Hong Kong does very well for public holidays as the government acknowledges the many different religious needs of the populace. There are two types of holidays - statutory holidays and public holidays, when all banks and major institutions of Hong Kong are closed.
Your domestic helper is entitled to have the statutory days off, but the majority of expats also allow them the public holidays too. The main celebrations of the year are the Chinese New Year and Christmas.
The usual public holidays are:
- New Year's Day Jan 1st
- Chinese Lunar New Year Late January/early February
- Easter days March/April
- Ching Ming usually near Easter
- Labour Day May 1st
- Buddha’s Birthday May/June
- Tuen Ng June
- HKSAR Establishment Day July 1st
- Mid-autumn Festival September/October
- Chinese National Day October 1st
- Chung Yeung Mid October
- Christmas Day & Boxing Day December 25th & 26th
Other than Chinese New Year which is certainly the main event of the annual calendar, the special holidays are:
Graves of ancestors are cleaned; food and wine are left for the spirits. Incense and paper are burned to reach the dead, and this holiday marks a time for a visit to the cemeteries, to communicate with the dead and to ensure that they are satisfied with their descendants.
Tuen Ng (Dragon Boat Festival)
This is said by some to be in honour of Chu Yuan, a minister of the Emperor in the fourth century BC, who drowned himself to protest against corruption in government. His friends threw cakes into the water to divert the fish, and used paddles to create waves to scare them away. Dragon boat races are held all over the territory, with the principal expat races being at Stanley main beach.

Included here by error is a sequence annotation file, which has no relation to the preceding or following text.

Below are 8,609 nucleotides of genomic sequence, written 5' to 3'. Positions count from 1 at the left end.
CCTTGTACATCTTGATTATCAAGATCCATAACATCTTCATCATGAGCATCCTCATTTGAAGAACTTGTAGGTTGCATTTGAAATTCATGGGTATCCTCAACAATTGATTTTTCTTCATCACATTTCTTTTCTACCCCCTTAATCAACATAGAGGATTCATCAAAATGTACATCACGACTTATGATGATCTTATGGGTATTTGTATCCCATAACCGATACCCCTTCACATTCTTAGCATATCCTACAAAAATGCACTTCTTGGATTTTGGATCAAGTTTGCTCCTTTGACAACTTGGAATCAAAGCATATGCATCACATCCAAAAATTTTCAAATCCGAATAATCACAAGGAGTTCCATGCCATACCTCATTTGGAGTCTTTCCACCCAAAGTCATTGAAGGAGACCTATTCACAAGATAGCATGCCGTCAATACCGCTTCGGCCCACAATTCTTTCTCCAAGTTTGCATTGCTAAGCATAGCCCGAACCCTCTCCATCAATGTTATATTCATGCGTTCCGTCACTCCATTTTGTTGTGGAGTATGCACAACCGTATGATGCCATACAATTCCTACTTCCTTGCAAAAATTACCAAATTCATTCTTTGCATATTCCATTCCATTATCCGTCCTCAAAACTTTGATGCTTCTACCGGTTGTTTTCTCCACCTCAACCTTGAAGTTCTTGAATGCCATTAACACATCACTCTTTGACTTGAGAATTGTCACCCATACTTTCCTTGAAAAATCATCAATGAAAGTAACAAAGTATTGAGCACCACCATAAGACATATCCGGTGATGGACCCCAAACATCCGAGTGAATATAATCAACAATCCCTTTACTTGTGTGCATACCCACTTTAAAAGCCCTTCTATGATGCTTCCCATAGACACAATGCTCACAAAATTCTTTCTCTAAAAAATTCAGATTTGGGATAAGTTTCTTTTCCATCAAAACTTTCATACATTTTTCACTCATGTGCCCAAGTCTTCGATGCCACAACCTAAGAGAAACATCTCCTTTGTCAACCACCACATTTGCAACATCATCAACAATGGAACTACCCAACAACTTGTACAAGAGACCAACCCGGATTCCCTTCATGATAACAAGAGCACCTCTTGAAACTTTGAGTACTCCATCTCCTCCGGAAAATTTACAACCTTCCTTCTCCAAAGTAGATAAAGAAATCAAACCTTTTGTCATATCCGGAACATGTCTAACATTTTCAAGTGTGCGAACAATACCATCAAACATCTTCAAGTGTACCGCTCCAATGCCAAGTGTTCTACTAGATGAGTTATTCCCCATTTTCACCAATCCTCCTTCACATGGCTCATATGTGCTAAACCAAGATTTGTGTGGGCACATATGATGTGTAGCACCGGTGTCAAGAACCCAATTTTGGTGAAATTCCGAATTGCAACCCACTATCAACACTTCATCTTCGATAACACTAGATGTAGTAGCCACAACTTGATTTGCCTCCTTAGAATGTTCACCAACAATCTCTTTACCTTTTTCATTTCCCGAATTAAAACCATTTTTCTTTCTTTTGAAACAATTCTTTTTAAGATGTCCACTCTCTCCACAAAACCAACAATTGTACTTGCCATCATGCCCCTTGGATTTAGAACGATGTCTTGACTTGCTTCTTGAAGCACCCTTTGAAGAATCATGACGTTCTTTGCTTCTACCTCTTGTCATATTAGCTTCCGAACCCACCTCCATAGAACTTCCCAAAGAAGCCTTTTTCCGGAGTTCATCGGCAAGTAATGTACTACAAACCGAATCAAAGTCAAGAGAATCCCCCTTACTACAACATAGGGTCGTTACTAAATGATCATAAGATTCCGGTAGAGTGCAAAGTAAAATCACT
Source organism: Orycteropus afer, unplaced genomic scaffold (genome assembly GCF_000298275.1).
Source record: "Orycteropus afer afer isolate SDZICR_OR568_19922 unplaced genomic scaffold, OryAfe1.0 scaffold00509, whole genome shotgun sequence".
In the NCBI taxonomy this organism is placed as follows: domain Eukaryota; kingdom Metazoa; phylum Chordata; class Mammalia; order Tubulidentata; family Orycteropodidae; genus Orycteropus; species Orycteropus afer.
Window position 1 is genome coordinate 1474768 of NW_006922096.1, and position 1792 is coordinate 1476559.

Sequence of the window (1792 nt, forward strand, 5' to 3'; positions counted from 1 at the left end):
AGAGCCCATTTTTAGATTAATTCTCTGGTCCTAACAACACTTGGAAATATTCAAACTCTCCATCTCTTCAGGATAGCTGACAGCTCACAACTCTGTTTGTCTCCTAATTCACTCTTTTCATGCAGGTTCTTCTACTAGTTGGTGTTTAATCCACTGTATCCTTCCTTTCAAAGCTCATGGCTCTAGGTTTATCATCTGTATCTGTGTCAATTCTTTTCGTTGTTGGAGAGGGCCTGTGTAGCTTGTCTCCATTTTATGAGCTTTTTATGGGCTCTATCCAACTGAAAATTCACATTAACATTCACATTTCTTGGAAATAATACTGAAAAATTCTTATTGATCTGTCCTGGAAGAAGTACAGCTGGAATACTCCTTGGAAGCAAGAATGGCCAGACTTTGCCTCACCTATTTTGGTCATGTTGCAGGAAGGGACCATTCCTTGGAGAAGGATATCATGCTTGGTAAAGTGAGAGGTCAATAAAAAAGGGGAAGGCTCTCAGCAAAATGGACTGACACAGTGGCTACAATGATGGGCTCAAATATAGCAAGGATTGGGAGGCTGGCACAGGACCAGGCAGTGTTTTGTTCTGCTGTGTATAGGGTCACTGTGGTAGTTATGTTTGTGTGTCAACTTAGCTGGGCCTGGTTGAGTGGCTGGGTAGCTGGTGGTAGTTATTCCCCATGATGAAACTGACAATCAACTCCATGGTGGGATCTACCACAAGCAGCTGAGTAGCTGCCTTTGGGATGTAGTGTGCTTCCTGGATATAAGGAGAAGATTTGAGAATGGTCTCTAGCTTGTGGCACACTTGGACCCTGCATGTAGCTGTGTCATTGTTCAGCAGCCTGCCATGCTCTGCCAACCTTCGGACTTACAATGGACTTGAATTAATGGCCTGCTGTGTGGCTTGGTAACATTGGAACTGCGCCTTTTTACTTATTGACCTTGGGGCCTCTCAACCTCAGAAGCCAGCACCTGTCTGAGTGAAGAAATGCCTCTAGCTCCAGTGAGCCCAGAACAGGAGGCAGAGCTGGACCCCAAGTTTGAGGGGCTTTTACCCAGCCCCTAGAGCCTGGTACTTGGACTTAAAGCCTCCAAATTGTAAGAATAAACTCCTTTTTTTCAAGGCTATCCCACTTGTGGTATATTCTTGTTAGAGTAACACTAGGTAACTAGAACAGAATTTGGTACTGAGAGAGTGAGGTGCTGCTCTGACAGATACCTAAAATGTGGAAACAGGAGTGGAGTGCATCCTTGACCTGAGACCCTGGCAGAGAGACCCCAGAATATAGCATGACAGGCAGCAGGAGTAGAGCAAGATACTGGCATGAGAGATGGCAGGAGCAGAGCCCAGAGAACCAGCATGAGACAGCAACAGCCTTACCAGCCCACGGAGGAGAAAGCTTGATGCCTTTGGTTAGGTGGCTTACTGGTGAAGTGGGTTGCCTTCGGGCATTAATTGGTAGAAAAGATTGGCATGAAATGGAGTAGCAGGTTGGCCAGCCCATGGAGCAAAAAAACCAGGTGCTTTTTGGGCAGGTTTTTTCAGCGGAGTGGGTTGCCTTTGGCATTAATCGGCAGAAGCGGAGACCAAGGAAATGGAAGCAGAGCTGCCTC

Also known as Lantern Festival, this is one of the most appealing of Chinese traditional festivals. Shops are filled with paper lanterns in bright colours and many shapes and whole families, including the children gather in the parks, beaches and high places waving lanterns lit with small candles. They congregate in places where they will get a clear view of the largest moon of the year - our Harvest Moon. It is a tradition to give and eat Moon Cakes made of heavy pastry and egg yolks at this time.
Another major festival of the dead. It is said that a man following the advice of a sage took his family to a high place. On returning, they found floods and sickness had destroyed everything. On this holiday, everyone visits mountain tops to ward off future disasters. Graves of ancestors are also visited, swept and honoured. For more information on the meanings of the local festivals contact the HK Tourism Board Visitors Centre - 2508 1234 located at the Tsim Sha Tsui side of the Star Ferry and at the Peak Piazza, or visit Discover Hong Kong website.